J.K. Rowling’s new book needs separation from comparisons to Harry Potter

Lisa Goudy
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World-renowned author J.K. Rowling released her first new book after her final best-selling Harry Potter series on Thursday.

Being an avid Harry Potter lover, I immediately took interest in reading some reviews about her first adult book, released five years after the final Harry Potter novel. All the while, I was keeping in mind that her book, titled The Casual Vacancy, will not be like Harry Potter and it should not be compared to it.

Rowling and any future work she will produce will always be compared to international phenomenon Harry Potter. I can certainly relate to the millions of people around the world who love Harry Potter. The books were so successful, that they were transformed into eight blockbuster movies and a whole lot of paraphernalia for fans.

But Rowling has already announced she will never touch the Harry Potter series again and I can’t say I blame her. As much fun as it would be to read more about some of the magical characters she created, the end of the series feels just like that — a more than satisfying end to a magical series of adventure. Besides, after such a popular series, I can understand why the writer would not want to touch it again.

In fact, The Casual Vacancy has nothing to do with Harry Potter and its magical enchantments. As a short summary, it is set in a small, but fictional British village of Pagford. When a town official’s death leaves a vacancy on the town council, a conflict over what the middle-class residents should do about the residents of a poverty housing project on the edge of town breaks out. Adult and teenager characters are interwoven into the story with their personal problems.

The book also deals with a lot of mature elements definitely not suited for children. It is cited to contain foul language, racism, rape, pornography, suicide, domestic violence, drug use and graphic sex descriptions.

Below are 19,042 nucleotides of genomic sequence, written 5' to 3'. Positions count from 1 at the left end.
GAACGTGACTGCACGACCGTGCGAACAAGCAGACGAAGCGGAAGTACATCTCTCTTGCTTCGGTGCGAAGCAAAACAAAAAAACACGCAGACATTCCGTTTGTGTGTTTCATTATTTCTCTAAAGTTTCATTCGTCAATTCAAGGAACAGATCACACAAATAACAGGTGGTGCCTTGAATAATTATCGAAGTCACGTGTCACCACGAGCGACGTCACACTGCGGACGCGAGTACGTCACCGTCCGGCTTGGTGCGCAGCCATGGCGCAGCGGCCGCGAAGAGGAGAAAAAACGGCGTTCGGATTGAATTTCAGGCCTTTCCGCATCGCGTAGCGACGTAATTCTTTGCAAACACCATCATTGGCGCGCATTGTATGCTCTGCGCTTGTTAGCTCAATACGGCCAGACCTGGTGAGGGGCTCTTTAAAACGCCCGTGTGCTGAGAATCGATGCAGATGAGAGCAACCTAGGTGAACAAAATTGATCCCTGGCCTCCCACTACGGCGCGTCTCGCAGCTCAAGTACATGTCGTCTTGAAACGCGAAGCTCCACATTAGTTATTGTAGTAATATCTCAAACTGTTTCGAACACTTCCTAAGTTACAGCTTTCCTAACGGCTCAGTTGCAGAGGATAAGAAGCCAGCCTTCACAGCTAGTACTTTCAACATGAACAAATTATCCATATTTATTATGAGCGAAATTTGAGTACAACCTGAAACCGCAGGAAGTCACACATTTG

Reviews stated the main theme of the book is not its graphic elements, but rather a theme of responsibility for the less fortunate with an undertone of British political notions.

I’d be lying if I said I was immediately drawn into the plot. As much as I adore Rowling’s writing in the Harry Potter series, I’m not sure I want to read this one, not because it isn’t Harry Potter but because the plot just doesn’t instantly draw me in.

But what I won’t do is write off the book entirely simply because it is nothing like Harry Potter. If you compare it to Harry Potter, you will definitely be disappointed. Sure, you can think of the book as written by the woman who wrote Harry Potter, but don’t go expecting it to be similar.

I’m not going to judge the book by her past work. If I did that, I’d probably be running to a store or library to pick up a copy simply because I loved Harry Potter.

Despite my uncertainty as to whether I’ll read her latest book, I must applaud Rowling for venturing into an unknown territory so far away from the world she created in Harry Potter. She clearly wrote something totally different, almost like a separation from her previous work.

Whether it will be a success is undetermined. We should give her that separation and anyone who chooses to read the book should judge it based on its plot.

Geographic location: Pagford

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